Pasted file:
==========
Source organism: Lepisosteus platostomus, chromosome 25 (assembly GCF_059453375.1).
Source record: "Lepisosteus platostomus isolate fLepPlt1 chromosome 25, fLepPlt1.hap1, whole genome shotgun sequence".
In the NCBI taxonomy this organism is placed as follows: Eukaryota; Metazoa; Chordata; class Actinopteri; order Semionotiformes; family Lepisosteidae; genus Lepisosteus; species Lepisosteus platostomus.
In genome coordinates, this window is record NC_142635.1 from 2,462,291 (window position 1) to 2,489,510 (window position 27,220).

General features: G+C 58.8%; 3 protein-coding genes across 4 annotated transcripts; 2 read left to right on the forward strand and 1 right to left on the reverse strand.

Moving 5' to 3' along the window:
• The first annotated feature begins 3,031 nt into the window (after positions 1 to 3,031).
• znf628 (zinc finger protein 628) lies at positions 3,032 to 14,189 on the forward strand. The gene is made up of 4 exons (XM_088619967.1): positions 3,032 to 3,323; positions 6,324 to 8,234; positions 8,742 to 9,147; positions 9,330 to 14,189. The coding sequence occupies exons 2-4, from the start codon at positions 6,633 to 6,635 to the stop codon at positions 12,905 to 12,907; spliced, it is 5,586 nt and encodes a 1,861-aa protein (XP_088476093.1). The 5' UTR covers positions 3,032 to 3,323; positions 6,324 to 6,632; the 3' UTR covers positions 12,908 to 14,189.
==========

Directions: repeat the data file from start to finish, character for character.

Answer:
Source organism: Lepisosteus platostomus, chromosome 25 (assembly GCF_059453375.1).
Source record: "Lepisosteus platostomus isolate fLepPlt1 chromosome 25, fLepPlt1.hap1, whole genome shotgun sequence".
In the NCBI taxonomy this organism is placed as follows: Eukaryota; Metazoa; Chordata; class Actinopteri; order Semionotiformes; family Lepisosteidae; genus Lepisosteus; species Lepisosteus platostomus.
In genome coordinates, this window is record NC_142635.1 from 2,462,291 (window position 1) to 2,489,510 (window position 27,220).

General features: G+C 58.8%; 3 protein-coding genes across 4 annotated transcripts; 2 read left to right on the forward strand and 1 right to left on the reverse strand.

Moving 5' to 3' along the window:
• The first annotated feature begins 3,031 nt into the window (after positions 1 to 3,031).
• znf628 (zinc finger protein 628) lies at positions 3,032 to 14,189 on the forward strand. The gene is made up of 4 exons (XM_088619967.1): positions 3,032 to 3,323; positions 6,324 to 8,234; positions 8,742 to 9,147; positions 9,330 to 14,189. The coding sequence occupies exons 2-4, from the start codon at positions 6,633 to 6,635 to the stop codon at positions 12,905 to 12,907; spliced, it is 5,586 nt and encodes a 1,861-aa protein (XP_088476093.1). The 5' UTR covers positions 3,032 to 3,323; positions 6,324 to 6,632; the 3' UTR covers positions 12,908 to 14,189.